The planet is our home; we need to be more responsible. Here's what I do.
…. You’d better not go alone.’
In our case go with a lovely mixture of British ish people, Italians and Dutch. And try to ensure there is a good mix of foraging knowledge among the group so that all items edible can be identified in two to three languages.
Oh, and bring rain gear and an umbrella.
Such was our afternoon.
The rendezvous was scheduled for 14.00 but disaster struck and some prepared foraged foods took a tumble down a stair delaying the start of our walk somewhat.
Our lovely guide Kitty of Kit’s Kitchens arrived soon enough.
Within about fifty metres, we encountered countless edible delicacies. The first was just a few steps from the start.
(Apologies for inaccurate spelling in any language. And please don’t trust my recollections here as any sort of guide. The memories of our wonderful multilingual conversation may be misleading. )
And so the translation began.
Hondsdracht or Creeping Charlie. A mint family plant that did smell minty. It grows through the year from spring and the earliest leaves are the tastiest. It can be used for nettle stings. It makes good pesto too.
Next up within a few more steps, was ground elder of sevenblad which means seven leaves as that’s the number of leaf-lets. (Dutch has more logic in this case!)
At this point our italian companion explained that another name is Romeinse kervil or Roman chervil which was brought in as a food crop by the Romans.
The amount of sharing that went on was great.
In the course of the afternoon I learnt that the dreaded weed I wrote about a few weeks ago, which grows prolifically at the allotment, is a rich source of calcium and is good in tea.
We also had sample foods. Chickweed or vogel Muur was added to a fruit smoothly of apple and pear juice. It added a healthy green tinge and a good flavour. And there was me just feeding it to the hens.
We also had buckwheat pancakes with added nettle and rose petals. An interesting green and pink touch.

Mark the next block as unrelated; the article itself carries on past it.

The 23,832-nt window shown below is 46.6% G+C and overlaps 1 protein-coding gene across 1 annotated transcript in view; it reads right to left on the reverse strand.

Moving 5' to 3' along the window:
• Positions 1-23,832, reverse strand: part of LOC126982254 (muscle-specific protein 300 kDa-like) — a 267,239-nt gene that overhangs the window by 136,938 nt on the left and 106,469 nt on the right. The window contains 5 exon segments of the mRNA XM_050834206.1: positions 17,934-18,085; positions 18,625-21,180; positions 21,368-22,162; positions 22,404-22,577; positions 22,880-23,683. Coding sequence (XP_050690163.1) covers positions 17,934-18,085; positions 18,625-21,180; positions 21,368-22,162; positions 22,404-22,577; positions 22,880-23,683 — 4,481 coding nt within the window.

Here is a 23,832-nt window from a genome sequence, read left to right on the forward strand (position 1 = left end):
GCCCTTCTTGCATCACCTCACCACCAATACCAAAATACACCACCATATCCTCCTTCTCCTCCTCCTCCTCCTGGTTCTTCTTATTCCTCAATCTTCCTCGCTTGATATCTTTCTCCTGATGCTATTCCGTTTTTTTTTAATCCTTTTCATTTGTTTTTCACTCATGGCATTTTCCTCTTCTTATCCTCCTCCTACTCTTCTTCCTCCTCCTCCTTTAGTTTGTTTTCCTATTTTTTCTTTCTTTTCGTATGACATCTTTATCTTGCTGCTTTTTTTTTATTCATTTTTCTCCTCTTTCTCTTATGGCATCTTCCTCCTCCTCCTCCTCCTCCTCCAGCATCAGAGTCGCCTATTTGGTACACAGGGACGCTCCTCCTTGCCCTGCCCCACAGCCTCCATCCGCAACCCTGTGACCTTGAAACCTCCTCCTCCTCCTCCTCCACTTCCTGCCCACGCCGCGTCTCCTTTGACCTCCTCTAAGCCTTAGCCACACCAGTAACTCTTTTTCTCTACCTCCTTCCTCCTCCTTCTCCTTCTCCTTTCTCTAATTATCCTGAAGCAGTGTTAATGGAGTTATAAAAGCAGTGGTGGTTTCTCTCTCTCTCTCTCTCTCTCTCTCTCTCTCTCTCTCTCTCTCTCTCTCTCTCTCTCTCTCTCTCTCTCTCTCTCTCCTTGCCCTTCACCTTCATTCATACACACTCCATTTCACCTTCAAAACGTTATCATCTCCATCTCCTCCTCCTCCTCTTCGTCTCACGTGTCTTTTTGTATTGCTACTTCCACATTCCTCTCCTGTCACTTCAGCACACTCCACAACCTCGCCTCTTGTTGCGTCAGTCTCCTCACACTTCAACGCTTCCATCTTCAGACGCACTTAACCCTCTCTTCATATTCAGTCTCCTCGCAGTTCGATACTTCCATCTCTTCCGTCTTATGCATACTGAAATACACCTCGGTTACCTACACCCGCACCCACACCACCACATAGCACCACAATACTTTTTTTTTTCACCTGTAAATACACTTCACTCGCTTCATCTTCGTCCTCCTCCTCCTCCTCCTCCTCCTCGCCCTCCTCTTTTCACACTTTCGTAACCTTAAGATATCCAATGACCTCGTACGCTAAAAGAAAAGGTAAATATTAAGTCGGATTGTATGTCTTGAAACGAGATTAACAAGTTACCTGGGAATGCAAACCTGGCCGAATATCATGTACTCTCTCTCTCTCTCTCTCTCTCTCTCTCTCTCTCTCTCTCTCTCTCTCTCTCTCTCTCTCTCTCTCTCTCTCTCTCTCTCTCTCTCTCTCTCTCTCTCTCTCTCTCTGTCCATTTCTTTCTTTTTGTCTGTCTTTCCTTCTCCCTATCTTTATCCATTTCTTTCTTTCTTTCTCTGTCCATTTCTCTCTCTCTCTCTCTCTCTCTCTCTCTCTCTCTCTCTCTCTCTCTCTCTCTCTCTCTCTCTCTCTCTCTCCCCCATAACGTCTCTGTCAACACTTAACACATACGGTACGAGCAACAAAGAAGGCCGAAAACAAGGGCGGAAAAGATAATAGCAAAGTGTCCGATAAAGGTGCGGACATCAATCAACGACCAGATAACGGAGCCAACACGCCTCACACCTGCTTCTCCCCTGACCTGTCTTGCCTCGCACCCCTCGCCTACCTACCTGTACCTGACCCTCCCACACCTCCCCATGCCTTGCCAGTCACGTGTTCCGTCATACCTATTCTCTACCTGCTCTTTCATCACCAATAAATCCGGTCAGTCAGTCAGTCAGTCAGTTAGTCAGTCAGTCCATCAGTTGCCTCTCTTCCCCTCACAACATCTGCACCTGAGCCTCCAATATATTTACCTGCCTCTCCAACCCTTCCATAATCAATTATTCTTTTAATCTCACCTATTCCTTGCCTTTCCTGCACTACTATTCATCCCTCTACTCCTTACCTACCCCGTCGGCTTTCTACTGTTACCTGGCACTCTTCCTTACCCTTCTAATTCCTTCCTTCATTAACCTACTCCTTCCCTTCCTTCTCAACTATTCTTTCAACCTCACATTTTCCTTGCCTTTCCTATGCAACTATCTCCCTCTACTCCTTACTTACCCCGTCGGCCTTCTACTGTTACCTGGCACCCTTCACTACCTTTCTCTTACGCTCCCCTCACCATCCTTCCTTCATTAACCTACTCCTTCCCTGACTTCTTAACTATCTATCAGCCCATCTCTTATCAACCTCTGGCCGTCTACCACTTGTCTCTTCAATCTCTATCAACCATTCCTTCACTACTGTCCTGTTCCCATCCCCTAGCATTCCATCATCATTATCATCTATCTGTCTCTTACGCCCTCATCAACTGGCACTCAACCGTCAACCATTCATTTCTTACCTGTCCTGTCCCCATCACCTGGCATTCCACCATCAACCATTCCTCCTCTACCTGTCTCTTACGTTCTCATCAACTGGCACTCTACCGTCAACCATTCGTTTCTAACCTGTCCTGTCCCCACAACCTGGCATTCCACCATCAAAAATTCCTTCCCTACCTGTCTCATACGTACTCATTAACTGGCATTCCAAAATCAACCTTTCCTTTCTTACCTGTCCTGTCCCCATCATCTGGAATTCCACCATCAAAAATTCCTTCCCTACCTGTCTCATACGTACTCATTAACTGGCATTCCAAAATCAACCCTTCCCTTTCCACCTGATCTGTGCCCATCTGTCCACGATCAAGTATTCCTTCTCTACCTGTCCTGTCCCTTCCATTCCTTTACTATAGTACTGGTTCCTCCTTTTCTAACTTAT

There were so many things to see and taste.
There were mushrooms and fungi too.
We found a plant called ‘look zonder ‘look (pronounced lock)
From the Dutch word Knoflook which means garlic, and zonder which means without. So garlic without garlic.
We harvested information. Unopened dandelion heads can be pickled and used like capers while the flowers can be eaten fresh or dried to make tea. The root can be dried and roasted to make a coffee.
Daisy’s that close at night, open when garnishing a soup and can be eaten.
Our walk was too late for berries but we all had hopes of finding something special.
The first good sign was a fairy ring.
I remember stories when I was a child that wrote about these but we’ve never seen one. The mushrooms from this ring are edible. But foraging in The Netherlands is only allowed with permission from the land owner. If there are a hundred specimens then it’s possible to take some but otherwise leave well alone.
We kept looking. Our goal?
Eekhoornbrood Now the direct translation is ‘squirrel bread’ but in the UK theses are called seps or penny bun. The Italian name is better though porcini.
And in the end we spotted them.
There’s other local walks and they go throughout the year. Kitty heads off to the dunes and into the city. She finds food everywhere.
It was a brilliant afternoon in spite of the rain.
a blog by a multilingual expat-since-birth, linguist, researcher, mum of three, living in the Netherlands and writing about bilingualism, multiculturalism, parenting abroad, international life...